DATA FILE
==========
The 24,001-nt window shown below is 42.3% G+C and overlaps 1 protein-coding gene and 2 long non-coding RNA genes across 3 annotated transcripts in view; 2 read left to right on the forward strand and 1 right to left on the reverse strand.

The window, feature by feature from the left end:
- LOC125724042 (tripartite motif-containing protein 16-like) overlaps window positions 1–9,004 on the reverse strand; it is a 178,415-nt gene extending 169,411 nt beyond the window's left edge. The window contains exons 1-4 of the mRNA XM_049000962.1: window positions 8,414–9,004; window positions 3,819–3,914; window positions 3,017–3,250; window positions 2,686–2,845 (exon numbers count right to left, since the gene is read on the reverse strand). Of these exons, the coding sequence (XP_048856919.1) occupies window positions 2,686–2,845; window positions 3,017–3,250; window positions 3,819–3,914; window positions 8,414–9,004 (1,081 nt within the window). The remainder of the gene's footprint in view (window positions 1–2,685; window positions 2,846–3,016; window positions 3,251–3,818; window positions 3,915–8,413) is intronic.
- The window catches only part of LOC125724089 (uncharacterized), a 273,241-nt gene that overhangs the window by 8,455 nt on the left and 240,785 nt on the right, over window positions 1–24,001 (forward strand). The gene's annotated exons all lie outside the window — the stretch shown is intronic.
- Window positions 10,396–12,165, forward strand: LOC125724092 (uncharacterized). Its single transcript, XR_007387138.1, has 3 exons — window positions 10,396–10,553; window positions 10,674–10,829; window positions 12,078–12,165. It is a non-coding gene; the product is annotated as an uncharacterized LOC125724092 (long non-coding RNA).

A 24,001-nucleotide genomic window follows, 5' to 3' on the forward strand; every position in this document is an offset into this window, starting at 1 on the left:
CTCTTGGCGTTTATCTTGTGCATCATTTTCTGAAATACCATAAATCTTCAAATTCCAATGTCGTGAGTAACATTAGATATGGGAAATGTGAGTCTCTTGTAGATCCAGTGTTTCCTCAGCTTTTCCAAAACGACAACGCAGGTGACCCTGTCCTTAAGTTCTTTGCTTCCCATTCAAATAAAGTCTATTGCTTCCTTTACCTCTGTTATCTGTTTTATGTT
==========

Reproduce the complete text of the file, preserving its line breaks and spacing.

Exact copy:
The 24,001-nt window shown below is 42.3% G+C and overlaps 1 protein-coding gene and 2 long non-coding RNA genes across 3 annotated transcripts in view; 2 read left to right on the forward strand and 1 right to left on the reverse strand.

The window, feature by feature from the left end:
- LOC125724042 (tripartite motif-containing protein 16-like) overlaps window positions 1–9,004 on the reverse strand; it is a 178,415-nt gene extending 169,411 nt beyond the window's left edge. The window contains exons 1-4 of the mRNA XM_049000962.1: window positions 8,414–9,004; window positions 3,819–3,914; window positions 3,017–3,250; window positions 2,686–2,845 (exon numbers count right to left, since the gene is read on the reverse strand). Of these exons, the coding sequence (XP_048856919.1) occupies window positions 2,686–2,845; window positions 3,017–3,250; window positions 3,819–3,914; window positions 8,414–9,004 (1,081 nt within the window). The remainder of the gene's footprint in view (window positions 1–2,685; window positions 2,846–3,016; window positions 3,251–3,818; window positions 3,915–8,413) is intronic.
- The window catches only part of LOC125724089 (uncharacterized), a 273,241-nt gene that overhangs the window by 8,455 nt on the left and 240,785 nt on the right, over window positions 1–24,001 (forward strand). The gene's annotated exons all lie outside the window — the stretch shown is intronic.
- Window positions 10,396–12,165, forward strand: LOC125724092 (uncharacterized). Its single transcript, XR_007387138.1, has 3 exons — window positions 10,396–10,553; window positions 10,674–10,829; window positions 12,078–12,165. It is a non-coding gene; the product is annotated as an uncharacterized LOC125724092 (long non-coding RNA).

A 24,001-nucleotide genomic window follows, 5' to 3' on the forward strand; every position in this document is an offset into this window, starting at 1 on the left:
CTCTTGGCGTTTATCTTGTGCATCATTTTCTGAAATACCATAAATCTTCAAATTCCAATGTCGTGAGTAACATTAGATATGGGAAATGTGAGTCTCTTGTAGATCCAGTGTTTCCTCAGCTTTTCCAAAACGACAACGCAGGTGACCCTGTCCTTAAGTTCTTTGCTTCCCATTCAAATAAAGTCTATTGCTTCCTTTACCTCTGTTATCTGTTTTATGTT